Both of these citations from the authors contradict their conclusion that a higher minimum wage necessarily harms employment. They agree if people lose their minimum wage job they do not disappear, but begin looking for other jobs in other occupations with wages higher in the wage distribution. Forced to leave a sub-minimum wage job the newly unemployed increase the supply of labor in other occupations where they moderate higher wages and add to employment. The authors might recognize the millions of opportunities to move from low wage to higher wage employment by looking at wage distributions by occupation reported by the U. S. Bureau of Labor Statistics in their Occupational Employment Survey.
Obsessive model building quickly turns the book into a tedious slog through neoclassical constructs in the specialized terminology of the economics fraternity. The authors use characterizations for model building like covered and uncovered, skilled and unskilled, union and non-union without mention of occupations like lawyer, engineer, clerk or cashier.
Many times the authors describe models that bring a “substitution of skilled for unskilled labor,” and vice versa. At page 254 readers find “In the model, an increase in the nominal wage that raises the wage rate of unskilled labor not only induces substitution of skilled for unskilled labor, it also leads to substitution of unionized skilled labor for non-unionized skilled labor because the union sector expands and the nonunion sector contracts.” Most people think of lawyers and engineers as skilled labor and clerks and cashiers as unskilled labor but not substitutes. Substitutes have characteristics similar enough to be interchangeable, but the authors repeatedly treat substitutes as different enough to be in separate markets.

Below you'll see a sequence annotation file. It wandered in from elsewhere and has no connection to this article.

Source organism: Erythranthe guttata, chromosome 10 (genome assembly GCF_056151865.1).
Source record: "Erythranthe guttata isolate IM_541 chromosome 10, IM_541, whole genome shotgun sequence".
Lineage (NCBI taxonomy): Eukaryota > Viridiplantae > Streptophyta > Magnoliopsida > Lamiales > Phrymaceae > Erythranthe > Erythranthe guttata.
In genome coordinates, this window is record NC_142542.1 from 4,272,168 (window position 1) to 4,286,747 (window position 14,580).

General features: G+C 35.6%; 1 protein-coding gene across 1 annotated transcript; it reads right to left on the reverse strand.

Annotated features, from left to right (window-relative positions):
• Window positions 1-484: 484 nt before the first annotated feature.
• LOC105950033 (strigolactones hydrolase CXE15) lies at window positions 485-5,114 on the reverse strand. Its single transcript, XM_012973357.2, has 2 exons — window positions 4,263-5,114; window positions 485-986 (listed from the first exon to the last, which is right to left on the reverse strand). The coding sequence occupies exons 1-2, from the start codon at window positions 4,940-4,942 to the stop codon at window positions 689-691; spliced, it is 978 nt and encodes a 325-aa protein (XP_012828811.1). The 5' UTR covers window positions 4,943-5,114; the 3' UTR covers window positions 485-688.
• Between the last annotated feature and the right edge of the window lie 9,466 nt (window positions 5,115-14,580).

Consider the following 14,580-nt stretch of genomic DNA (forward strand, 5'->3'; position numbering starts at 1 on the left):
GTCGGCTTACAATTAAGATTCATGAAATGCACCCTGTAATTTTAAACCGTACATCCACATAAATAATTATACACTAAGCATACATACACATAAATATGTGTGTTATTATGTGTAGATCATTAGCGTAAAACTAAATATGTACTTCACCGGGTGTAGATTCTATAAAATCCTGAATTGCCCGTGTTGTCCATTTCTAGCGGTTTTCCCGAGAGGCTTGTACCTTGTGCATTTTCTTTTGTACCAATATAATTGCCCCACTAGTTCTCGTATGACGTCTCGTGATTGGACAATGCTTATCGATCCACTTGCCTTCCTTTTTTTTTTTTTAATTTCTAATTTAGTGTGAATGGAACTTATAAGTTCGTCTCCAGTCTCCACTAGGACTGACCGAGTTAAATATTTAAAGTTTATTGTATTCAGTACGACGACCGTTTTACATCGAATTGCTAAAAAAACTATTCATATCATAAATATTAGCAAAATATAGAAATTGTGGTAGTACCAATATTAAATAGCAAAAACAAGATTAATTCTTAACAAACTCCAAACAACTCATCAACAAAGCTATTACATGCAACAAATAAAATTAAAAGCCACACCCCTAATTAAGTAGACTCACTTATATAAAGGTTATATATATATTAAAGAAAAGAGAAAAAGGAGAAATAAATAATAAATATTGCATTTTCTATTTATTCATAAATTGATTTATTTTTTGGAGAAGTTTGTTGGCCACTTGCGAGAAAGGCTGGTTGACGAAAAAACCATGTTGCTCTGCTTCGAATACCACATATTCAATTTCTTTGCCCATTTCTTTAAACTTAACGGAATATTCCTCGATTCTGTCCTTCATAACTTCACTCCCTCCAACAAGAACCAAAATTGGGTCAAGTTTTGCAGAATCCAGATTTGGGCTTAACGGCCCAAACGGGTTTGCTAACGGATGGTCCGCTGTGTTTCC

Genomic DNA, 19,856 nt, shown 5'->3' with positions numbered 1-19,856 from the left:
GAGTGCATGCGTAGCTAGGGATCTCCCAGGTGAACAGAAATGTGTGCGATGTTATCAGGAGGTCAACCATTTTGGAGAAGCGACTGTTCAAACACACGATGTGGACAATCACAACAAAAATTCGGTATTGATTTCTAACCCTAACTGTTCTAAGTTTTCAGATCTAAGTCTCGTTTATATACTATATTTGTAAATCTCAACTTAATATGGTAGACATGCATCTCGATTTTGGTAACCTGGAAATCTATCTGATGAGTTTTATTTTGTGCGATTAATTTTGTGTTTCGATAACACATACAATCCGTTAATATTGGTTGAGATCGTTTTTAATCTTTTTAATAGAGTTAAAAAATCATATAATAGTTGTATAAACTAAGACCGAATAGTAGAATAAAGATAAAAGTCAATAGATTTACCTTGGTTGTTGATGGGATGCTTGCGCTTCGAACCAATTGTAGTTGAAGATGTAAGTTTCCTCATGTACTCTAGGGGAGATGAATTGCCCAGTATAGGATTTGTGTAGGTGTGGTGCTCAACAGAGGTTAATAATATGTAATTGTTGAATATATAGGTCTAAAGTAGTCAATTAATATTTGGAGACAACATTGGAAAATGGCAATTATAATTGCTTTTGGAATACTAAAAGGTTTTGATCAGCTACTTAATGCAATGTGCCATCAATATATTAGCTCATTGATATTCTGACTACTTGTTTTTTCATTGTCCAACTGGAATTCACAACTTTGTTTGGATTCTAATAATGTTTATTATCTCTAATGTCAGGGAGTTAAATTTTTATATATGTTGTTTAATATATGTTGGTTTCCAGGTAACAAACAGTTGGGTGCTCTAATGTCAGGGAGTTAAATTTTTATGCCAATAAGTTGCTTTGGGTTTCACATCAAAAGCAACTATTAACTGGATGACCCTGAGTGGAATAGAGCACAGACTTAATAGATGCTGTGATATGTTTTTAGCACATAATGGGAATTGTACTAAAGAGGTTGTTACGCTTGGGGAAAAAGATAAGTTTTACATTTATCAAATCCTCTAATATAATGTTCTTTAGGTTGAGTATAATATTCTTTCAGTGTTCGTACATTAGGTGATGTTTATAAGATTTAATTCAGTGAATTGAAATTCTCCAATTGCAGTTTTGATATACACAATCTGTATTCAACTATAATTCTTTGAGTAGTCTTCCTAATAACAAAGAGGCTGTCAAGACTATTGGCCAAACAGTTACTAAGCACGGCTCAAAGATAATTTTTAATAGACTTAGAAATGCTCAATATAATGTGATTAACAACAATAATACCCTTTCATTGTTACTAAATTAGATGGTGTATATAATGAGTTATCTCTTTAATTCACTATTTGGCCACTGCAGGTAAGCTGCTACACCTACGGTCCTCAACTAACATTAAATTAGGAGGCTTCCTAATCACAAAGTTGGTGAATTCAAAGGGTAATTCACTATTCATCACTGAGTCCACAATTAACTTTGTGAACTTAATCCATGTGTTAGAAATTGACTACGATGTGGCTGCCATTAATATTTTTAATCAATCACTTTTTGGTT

A succession of models and assertions lead to conclusions of up, down, higher, lower applied to generic markets of products and jobs. The authors report regression estimates with tables of numerical coefficients, but these estimates came from aggregated data of many occupations and markets. Aggregated data doesn’t tell us what happens to fast food cooks after a minimum wage increase.
When the minimum wage jumped by $2.10 an hour from 2006 to 2009, jobs as fast food cooks dropped from 612 thousand to 539 thousand. During the same period there were jobs as cashiers, retail salespersons, rental and counter clerks and others with wage ranges above the minimum. An increase in applications for these other jobs quite likely holds down wages as economists like to predict from any increase in supply, but quite possibly in wage ranges above the minimum. A higher minimum wage might work out to higher employment, higher wages and lower wage inequality.
In the policy chapter the authors suggest some special interest groups support a higher wage because it helps them. Others who support raising the minimum wage are confused or uninformed; not clued into the power of neoclassical market forecasts. Economists have been reciting these conclusions for decades, but if you are a stickler for details and want to know how to support that view, you will not find it in this book. If you always want to oppose a higher minimum wage, do as the authors do, say it’s a bad thing that hurts employment.